Friday, May 20, 2011

Bees day 3

Today was day 3 for the new bees.  I was a little hesitant to open the hive and check on the queeen, not quite at ease with the bees yet. After feeding the cats and dogs I went out to the hive. The syrup feeder used close to a pint of syrup in the past 24 hours. The bees were busy leaving and seemed awkward when  returning. No pollen was seen on any of the worker bees.

Here are two worker bees, the girls of course! The brood depend on these girls to gather the food, clean and tend the hive, drones and the queen.
This is a drone a male bee. These do not sting so they are harmless. They live out their lives for one thing to mate with a queen. Mature drones will leave the hive and gather with other drones in hopes of a virgin queen dropping in to mate with several of them. Once mated the drones die. Drone can not feed themselves or gather food, the worker bees feed the drones and they feed the queen too.
Today when I opened the hive I looked for the queen, the cage was empty. One frame was covered in bees so deep if there was a queen in there you could not see her. I did remove the duct tape that held in the queen box, no dead bees were on it.
The workers are drawing out the combs as you can see here. In other 2 days I'll check the hive again to look for the queen and signs of eggs and larva.

I did get a sense of ease this time entering the hive. The other day my smoker was going crazy, today I smoked the hive and it went out. After maybe 5-10 minutes the bees were swarming me slightly, it appeared that one bee tried to sting my finger in the goat skin glove but failed to reach me. So no stings this time around and this hive is now their home.

It was a bit difficult to handle the camera with one gloved hand. These photos came out fairly good considering.

Nope this is not turning into a bee blog. The blog is still a garden blog and things related to the garden including nature and I love bugs.

11 comments:

ann said...

I am quite fascinated with your bee project. I have been following another blogger's bee project. You might check it out: http://curbstonevalley.com/blog/.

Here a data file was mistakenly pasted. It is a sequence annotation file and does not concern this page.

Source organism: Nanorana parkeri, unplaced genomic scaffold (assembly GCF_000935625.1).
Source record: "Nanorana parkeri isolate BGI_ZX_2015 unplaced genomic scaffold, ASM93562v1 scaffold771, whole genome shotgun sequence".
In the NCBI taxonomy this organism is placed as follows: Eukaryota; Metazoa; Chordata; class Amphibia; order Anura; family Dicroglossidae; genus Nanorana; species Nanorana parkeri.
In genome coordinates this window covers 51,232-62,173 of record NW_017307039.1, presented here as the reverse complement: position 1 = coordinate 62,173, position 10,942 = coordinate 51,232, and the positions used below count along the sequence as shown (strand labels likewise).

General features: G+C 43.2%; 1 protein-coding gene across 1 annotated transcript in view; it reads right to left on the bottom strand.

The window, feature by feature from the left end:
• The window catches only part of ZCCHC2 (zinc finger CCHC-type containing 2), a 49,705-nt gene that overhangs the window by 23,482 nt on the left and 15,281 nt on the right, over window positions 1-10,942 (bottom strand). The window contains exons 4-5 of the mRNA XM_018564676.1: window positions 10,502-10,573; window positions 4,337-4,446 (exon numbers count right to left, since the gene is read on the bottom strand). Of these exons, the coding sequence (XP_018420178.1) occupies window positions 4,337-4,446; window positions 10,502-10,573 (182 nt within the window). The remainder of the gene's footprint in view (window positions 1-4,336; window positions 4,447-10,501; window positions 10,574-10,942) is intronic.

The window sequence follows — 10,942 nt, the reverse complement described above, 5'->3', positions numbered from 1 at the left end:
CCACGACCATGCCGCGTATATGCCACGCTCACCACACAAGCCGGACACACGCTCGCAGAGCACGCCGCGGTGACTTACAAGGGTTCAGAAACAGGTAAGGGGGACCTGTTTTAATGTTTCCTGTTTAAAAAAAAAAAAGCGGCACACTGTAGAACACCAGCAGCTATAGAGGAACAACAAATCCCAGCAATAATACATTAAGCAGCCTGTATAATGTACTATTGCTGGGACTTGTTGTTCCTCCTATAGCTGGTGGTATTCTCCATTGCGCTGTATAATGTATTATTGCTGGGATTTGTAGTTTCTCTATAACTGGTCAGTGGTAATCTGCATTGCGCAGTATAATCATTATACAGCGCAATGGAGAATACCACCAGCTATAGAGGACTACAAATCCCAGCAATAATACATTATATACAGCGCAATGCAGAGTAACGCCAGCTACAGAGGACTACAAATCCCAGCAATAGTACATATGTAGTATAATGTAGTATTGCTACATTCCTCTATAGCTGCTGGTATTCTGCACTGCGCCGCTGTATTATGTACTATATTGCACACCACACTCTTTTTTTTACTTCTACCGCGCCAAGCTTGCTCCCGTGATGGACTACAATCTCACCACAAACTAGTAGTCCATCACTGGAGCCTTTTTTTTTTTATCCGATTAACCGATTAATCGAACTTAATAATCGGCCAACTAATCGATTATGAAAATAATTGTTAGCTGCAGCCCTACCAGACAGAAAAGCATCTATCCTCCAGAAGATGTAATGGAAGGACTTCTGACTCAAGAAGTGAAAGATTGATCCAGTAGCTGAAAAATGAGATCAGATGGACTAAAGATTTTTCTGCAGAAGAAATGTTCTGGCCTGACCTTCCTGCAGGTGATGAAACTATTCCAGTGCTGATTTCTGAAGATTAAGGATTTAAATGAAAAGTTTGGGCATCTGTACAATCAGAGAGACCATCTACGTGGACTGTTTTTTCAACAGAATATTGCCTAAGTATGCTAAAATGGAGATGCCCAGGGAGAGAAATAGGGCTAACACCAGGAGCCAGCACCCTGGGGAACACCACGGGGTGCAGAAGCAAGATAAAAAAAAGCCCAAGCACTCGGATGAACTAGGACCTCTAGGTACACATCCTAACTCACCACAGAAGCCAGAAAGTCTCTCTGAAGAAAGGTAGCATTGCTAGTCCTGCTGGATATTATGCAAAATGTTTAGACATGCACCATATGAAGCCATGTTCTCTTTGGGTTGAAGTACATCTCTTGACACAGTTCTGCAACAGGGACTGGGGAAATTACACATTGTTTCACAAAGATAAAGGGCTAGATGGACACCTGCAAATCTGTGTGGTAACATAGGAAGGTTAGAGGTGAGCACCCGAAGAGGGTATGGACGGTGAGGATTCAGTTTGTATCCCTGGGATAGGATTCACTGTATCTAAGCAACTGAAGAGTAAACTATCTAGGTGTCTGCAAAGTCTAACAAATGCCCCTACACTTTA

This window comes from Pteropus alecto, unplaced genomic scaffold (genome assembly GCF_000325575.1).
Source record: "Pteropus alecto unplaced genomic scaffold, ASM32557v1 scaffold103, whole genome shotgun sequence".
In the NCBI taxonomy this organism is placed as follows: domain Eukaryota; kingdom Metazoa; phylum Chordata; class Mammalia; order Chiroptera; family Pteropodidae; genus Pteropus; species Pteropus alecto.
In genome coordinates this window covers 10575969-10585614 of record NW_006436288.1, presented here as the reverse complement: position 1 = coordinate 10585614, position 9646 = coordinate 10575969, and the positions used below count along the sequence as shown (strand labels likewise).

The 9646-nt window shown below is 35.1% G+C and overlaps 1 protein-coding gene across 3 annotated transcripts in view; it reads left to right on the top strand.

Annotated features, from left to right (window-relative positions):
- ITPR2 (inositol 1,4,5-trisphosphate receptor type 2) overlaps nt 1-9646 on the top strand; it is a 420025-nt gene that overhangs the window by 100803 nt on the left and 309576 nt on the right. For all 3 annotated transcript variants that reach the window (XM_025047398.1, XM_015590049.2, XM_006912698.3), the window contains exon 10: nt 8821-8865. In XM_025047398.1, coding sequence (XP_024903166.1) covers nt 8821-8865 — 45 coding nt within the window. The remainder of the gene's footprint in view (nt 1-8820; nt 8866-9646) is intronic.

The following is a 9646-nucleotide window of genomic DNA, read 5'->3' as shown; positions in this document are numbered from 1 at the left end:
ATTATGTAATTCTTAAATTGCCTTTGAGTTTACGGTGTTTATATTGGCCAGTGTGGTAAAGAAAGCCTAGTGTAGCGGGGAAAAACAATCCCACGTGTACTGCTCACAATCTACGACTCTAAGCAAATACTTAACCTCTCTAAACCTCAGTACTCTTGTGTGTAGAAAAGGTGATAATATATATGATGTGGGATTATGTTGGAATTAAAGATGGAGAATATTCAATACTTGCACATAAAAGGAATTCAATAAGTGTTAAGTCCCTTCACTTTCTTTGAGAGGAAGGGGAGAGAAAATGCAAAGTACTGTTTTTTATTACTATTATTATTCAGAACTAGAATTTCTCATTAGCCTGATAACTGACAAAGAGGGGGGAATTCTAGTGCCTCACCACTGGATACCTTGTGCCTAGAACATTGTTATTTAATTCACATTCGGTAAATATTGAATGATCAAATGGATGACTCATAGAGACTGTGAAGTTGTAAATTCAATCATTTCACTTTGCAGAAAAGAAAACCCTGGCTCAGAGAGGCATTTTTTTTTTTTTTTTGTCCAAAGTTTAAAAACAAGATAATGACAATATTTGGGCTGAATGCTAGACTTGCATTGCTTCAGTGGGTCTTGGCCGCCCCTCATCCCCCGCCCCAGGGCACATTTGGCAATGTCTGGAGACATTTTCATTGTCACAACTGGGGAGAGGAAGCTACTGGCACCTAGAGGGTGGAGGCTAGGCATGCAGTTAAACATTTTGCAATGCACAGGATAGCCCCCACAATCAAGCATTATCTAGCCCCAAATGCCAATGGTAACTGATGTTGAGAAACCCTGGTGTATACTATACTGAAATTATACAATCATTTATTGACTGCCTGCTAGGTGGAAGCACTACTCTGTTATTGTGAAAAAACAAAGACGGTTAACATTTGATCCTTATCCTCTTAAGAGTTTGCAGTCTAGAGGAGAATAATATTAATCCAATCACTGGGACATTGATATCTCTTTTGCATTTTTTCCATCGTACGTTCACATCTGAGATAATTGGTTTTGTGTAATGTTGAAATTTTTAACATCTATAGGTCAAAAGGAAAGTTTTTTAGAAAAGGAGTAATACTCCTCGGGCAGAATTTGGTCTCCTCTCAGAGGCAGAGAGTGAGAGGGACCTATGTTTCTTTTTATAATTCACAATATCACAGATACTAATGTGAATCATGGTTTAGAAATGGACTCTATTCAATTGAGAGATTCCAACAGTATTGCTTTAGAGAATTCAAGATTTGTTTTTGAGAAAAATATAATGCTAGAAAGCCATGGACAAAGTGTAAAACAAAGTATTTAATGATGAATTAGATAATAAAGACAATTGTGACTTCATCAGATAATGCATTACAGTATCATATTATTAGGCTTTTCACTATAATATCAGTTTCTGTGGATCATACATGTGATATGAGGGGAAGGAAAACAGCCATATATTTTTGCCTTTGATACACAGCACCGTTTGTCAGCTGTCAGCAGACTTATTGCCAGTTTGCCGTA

Catherine@AGardenerinProgress said...

Looks like things are going well there! Really great pictures too.
I saw a couple of damselflies today and finally starting to see honey bees too. I'm learning to love more bugs other than ladybugs and butterflies :)

Sarah Knight said...

Bees are pretty awesome ; )

Cameron said...

I don't mind your Bee Saga -- it's informative! Though, I try not to look at the swarms of bees for too long -- no nightmares! :-)

Curbstone Valley Farm said...

Looking good, it's always amazing how fast they draw comb. Wait until they're consuming 1 QUART of syrup a day, that'll keep you on your toes. Great drone shot by the way!

Good luck, I think ours has become a bee blog...I can't remember the last time I posted about the garden...except the bees are in the garden ;)

I'd maybe wait a week before checking the hive again. You're only at day 3. In both of our package hives at 6 days we only saw a hint of 1 day old eggs, and they're darned difficult to find and see on new white wax. If we'd looked the day before, we wouldn't have seen anything. Once you see pollen coming in the hive entrance, you should expect to easily see larva in the hive without having to squint!

Caroline Gill said...

Amazing bee, photos, Randy. You really must be pleased, considering the lengths you had to go to, to take them!

Corner Gardener Sue said...

Hi Randy,
I just read your last 2 posts about the bees while eating my salad, mostly from my garden, for lunch. I love your bee photos, and what you said about liking bugs. I hope things are OK with the queen and the rest of the bees. How exciting! I'm looking forward to seeing how they do.

I looked up that swamp rose. It does look similar to mine, but the flowers on mine are only about half an inch in diameter. The leaves are small, too. The plant/bush itself is taller this year than it had been in the past, about 2 and a half feet. Well, I'm going to putz around outside a little before leaving to cook supper with a group from my church at a local outreach center. See you later!

Shady Gardener said...

Hi Randy! I KNOW you love bugs! Me, too... but I'm nowhere an expert... just love 'em! (well... maybe not wood/deer ticks!)

I have to tell you two things! 1) One of my granddaughters (age 5) has a new pet: a Madagascar hissing cockroach! It is kind of pretty - and she loves it! :-)

2) I just planted two new hellebores - 'Peppermint Ice.' Doubles! Hope they thrive!!

I'm going to tell you that I would never be comfortable raising bees - even though I know it's important. Thank you for doing it for the rest of us!! Have a great day and keep up the great work!

Tatyana@MySecretGarden said...

Amazing! I love bees and I think they are the greatest insects! Enjoyes your pictures!

. . . Lisa and Robb . . . said...

I'd advise you to leave the bees alone for a while. Opening up the hive is *very* disruptive, and this is a delicate time in the life of the colony.

Chandramouli S said...

It's fun following your bee-keeping. I admire your bravery - no really, I wouldn't dare to inspect a HIVE!